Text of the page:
cross module optimization issues

Neil Mitchell ndmitchell at
Fri Nov 28 11:02:04 EST 2008


>> instance Monad m => Monad (IterateeGM el m) where
>>   {-# SPECIALISE instance Monad (IterateeGM el IO) #-}
>> does that help?

Yes. With that specialise line in, we get identical performance
between the two results.

So, in summary:

The print_lines function uses the IterateeGM with IO as the underlying
monad, which causes GHC to specialise IterateeGM with IO. If
print_lines is not exported, then it is deleted as dead code, and the
specialisation is never generated. The specialisation is crucial for
performance later on. In this way, by keeping unused code reachable,
GHC does better optimisation.

> Once Simon and Neil dig the issue and analyze it, the reason seems evident.
> But this thread reminds of why writing high performance Haskell code is
> regarded as a black art outside the community (well, and sometimes inside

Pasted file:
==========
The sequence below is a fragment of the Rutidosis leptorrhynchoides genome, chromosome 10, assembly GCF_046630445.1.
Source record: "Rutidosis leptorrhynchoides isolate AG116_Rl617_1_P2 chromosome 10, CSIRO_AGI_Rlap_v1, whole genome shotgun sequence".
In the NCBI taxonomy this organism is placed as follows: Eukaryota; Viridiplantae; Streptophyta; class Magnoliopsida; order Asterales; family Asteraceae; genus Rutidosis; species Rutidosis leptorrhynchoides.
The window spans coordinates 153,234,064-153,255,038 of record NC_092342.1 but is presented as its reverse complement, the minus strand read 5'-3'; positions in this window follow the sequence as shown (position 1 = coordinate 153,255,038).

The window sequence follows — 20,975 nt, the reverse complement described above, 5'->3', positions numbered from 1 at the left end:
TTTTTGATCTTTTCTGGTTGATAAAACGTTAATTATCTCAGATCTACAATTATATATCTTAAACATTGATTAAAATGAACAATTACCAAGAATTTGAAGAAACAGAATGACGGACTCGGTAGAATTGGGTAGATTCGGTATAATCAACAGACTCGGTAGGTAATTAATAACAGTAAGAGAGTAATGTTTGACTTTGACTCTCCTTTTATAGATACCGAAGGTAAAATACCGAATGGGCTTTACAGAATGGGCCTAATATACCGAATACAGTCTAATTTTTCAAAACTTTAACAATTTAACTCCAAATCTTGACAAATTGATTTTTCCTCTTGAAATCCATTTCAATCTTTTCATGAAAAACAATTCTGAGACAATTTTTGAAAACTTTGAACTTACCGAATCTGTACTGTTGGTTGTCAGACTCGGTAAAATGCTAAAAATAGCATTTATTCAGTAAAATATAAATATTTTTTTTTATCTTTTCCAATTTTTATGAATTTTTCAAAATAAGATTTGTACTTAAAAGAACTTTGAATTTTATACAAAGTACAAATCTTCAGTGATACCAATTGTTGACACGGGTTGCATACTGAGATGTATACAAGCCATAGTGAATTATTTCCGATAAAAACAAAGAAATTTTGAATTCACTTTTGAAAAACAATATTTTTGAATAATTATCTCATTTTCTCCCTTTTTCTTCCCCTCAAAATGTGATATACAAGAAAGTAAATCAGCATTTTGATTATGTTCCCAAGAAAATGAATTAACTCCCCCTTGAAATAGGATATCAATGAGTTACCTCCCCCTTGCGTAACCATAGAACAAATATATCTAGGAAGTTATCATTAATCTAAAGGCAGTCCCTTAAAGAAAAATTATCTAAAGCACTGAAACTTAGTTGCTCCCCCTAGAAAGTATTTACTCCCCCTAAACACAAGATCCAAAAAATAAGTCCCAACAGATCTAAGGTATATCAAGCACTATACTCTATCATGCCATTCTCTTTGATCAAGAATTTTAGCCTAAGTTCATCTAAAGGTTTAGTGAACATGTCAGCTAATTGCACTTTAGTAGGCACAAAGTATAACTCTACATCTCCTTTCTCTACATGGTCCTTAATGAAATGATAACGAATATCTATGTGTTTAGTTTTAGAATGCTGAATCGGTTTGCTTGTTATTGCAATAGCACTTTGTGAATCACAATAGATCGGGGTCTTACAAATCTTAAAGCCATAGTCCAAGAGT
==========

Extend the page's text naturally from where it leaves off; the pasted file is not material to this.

> too).
> Wouldn't a JIT version of GHC be a great thing to have?
> Or would a backend for LLVM be already beneficial enough?

I don't think either would have the benefits offered by
specialisation. If GHC exported more information about instances, it
could do more specialisations later, but it is a trade off. If you ran
GHC in some whole-program mode, then you wouldn't have the problem,
but would gain additional problems.

I always hoped Supero (
would remove some of the black art associated with program
optimisation - there are no specialise pragmas, and I'm pretty sure in
the above example it would have done the correct thing. In some ways,
whole-program and fewer special cases gives a much better mental model
of how optimisation might effect a program. Of course, its still a
research prototype, but perhaps one day...



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